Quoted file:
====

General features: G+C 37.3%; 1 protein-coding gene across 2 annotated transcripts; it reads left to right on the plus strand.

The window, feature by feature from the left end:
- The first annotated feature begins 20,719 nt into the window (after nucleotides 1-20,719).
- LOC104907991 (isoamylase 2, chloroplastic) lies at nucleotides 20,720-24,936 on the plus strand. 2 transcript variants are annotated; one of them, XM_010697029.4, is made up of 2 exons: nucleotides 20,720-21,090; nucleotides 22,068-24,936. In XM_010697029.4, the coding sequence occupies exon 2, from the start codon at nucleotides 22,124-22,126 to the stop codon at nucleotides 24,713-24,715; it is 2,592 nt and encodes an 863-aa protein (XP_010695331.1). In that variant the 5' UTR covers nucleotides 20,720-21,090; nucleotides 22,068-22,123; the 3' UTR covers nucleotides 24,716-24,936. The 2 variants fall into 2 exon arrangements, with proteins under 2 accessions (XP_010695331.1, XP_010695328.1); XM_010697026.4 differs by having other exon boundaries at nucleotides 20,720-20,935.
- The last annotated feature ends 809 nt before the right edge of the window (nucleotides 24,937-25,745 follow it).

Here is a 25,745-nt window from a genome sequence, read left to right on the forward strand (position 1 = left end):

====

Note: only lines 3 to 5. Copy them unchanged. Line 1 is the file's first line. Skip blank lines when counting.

- The first annotated feature begins 20,719 nt into the window (after nucleotides 1-20,719).
- LOC104907991 (isoamylase 2, chloroplastic) lies at nucleotides 20,720-24,936 on the plus strand. 2 transcript variants are annotated; one of them, XM_010697029.4, is made up of 2 exons: nucleotides 20,720-21,090; nucleotides 22,068-24,936. In XM_010697029.4, the coding sequence occupies exon 2, from the start codon at nucleotides 22,124-22,126 to the stop codon at nucleotides 24,713-24,715; it is 2,592 nt and encodes an 863-aa protein (XP_010695331.1). In that variant the 5' UTR covers nucleotides 20,720-21,090; nucleotides 22,068-22,123; the 3' UTR covers nucleotides 24,716-24,936. The 2 variants fall into 2 exon arrangements, with proteins under 2 accessions (XP_010695331.1, XP_010695328.1); XM_010697026.4 differs by having other exon boundaries at nucleotides 20,720-20,935.
- The last annotated feature ends 809 nt before the right edge of the window (nucleotides 24,937-25,745 follow it).